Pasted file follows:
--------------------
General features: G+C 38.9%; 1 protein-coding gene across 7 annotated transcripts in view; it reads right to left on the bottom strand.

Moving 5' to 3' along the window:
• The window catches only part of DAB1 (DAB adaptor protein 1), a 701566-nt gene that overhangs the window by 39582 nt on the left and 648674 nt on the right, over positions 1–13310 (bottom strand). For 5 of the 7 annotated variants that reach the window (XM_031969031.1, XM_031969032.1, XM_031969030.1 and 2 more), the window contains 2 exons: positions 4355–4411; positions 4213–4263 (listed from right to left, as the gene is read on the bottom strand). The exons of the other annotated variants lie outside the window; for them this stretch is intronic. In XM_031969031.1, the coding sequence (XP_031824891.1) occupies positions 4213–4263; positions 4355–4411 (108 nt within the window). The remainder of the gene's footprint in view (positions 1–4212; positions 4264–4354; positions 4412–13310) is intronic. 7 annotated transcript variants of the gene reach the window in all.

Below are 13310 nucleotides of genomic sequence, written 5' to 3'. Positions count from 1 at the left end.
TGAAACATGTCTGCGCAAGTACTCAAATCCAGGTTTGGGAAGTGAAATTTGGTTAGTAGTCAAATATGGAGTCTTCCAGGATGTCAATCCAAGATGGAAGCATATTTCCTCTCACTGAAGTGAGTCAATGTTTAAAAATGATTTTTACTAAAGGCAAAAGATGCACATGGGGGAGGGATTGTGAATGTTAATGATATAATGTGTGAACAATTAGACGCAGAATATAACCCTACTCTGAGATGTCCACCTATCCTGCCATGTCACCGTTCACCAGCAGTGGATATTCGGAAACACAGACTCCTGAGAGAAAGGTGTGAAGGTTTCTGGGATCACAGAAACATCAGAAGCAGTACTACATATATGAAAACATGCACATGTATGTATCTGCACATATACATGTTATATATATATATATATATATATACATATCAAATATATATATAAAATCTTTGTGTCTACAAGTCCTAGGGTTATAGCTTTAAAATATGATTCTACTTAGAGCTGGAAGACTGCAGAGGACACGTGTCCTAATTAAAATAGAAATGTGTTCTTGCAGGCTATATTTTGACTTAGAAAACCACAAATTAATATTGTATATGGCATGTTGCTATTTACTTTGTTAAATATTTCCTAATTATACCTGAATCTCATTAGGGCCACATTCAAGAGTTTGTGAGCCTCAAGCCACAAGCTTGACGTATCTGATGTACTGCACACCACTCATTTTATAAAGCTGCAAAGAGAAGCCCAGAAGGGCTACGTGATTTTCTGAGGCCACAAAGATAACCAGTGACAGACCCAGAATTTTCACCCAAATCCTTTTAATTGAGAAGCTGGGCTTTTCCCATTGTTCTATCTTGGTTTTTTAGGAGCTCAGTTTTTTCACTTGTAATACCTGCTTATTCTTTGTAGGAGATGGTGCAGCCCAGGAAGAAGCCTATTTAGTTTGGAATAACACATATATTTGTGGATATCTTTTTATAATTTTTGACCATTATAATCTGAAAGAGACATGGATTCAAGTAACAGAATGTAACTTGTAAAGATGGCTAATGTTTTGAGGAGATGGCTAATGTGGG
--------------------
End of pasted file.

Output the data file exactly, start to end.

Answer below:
General features: G+C 38.9%; 1 protein-coding gene across 7 annotated transcripts in view; it reads right to left on the bottom strand.

Moving 5' to 3' along the window:
• The window catches only part of DAB1 (DAB adaptor protein 1), a 701566-nt gene that overhangs the window by 39582 nt on the left and 648674 nt on the right, over positions 1–13310 (bottom strand). For 5 of the 7 annotated variants that reach the window (XM_031969031.1, XM_031969032.1, XM_031969030.1 and 2 more), the window contains 2 exons: positions 4355–4411; positions 4213–4263 (listed from right to left, as the gene is read on the bottom strand). The exons of the other annotated variants lie outside the window; for them this stretch is intronic. In XM_031969031.1, the coding sequence (XP_031824891.1) occupies positions 4213–4263; positions 4355–4411 (108 nt within the window). The remainder of the gene's footprint in view (positions 1–4212; positions 4264–4354; positions 4412–13310) is intronic. 7 annotated transcript variants of the gene reach the window in all.

Below are 13310 nucleotides of genomic sequence, written 5' to 3'. Positions count from 1 at the left end.
TGAAACATGTCTGCGCAAGTACTCAAATCCAGGTTTGGGAAGTGAAATTTGGTTAGTAGTCAAATATGGAGTCTTCCAGGATGTCAATCCAAGATGGAAGCATATTTCCTCTCACTGAAGTGAGTCAATGTTTAAAAATGATTTTTACTAAAGGCAAAAGATGCACATGGGGGAGGGATTGTGAATGTTAATGATATAATGTGTGAACAATTAGACGCAGAATATAACCCTACTCTGAGATGTCCACCTATCCTGCCATGTCACCGTTCACCAGCAGTGGATATTCGGAAACACAGACTCCTGAGAGAAAGGTGTGAAGGTTTCTGGGATCACAGAAACATCAGAAGCAGTACTACATATATGAAAACATGCACATGTATGTATCTGCACATATACATGTTATATATATATATATATATATATACATATCAAATATATATATAAAATCTTTGTGTCTACAAGTCCTAGGGTTATAGCTTTAAAATATGATTCTACTTAGAGCTGGAAGACTGCAGAGGACACGTGTCCTAATTAAAATAGAAATGTGTTCTTGCAGGCTATATTTTGACTTAGAAAACCACAAATTAATATTGTATATGGCATGTTGCTATTTACTTTGTTAAATATTTCCTAATTATACCTGAATCTCATTAGGGCCACATTCAAGAGTTTGTGAGCCTCAAGCCACAAGCTTGACGTATCTGATGTACTGCACACCACTCATTTTATAAAGCTGCAAAGAGAAGCCCAGAAGGGCTACGTGATTTTCTGAGGCCACAAAGATAACCAGTGACAGACCCAGAATTTTCACCCAAATCCTTTTAATTGAGAAGCTGGGCTTTTCCCATTGTTCTATCTTGGTTTTTTAGGAGCTCAGTTTTTTCACTTGTAATACCTGCTTATTCTTTGTAGGAGATGGTGCAGCCCAGGAAGAAGCCTATTTAGTTTGGAATAACACATATATTTGTGGATATCTTTTTATAATTTTTGACCATTATAATCTGAAAGAGACATGGATTCAAGTAACAGAATGTAACTTGTAAAGATGGCTAATGTTTTGAGGAGATGGCTAATGTGGG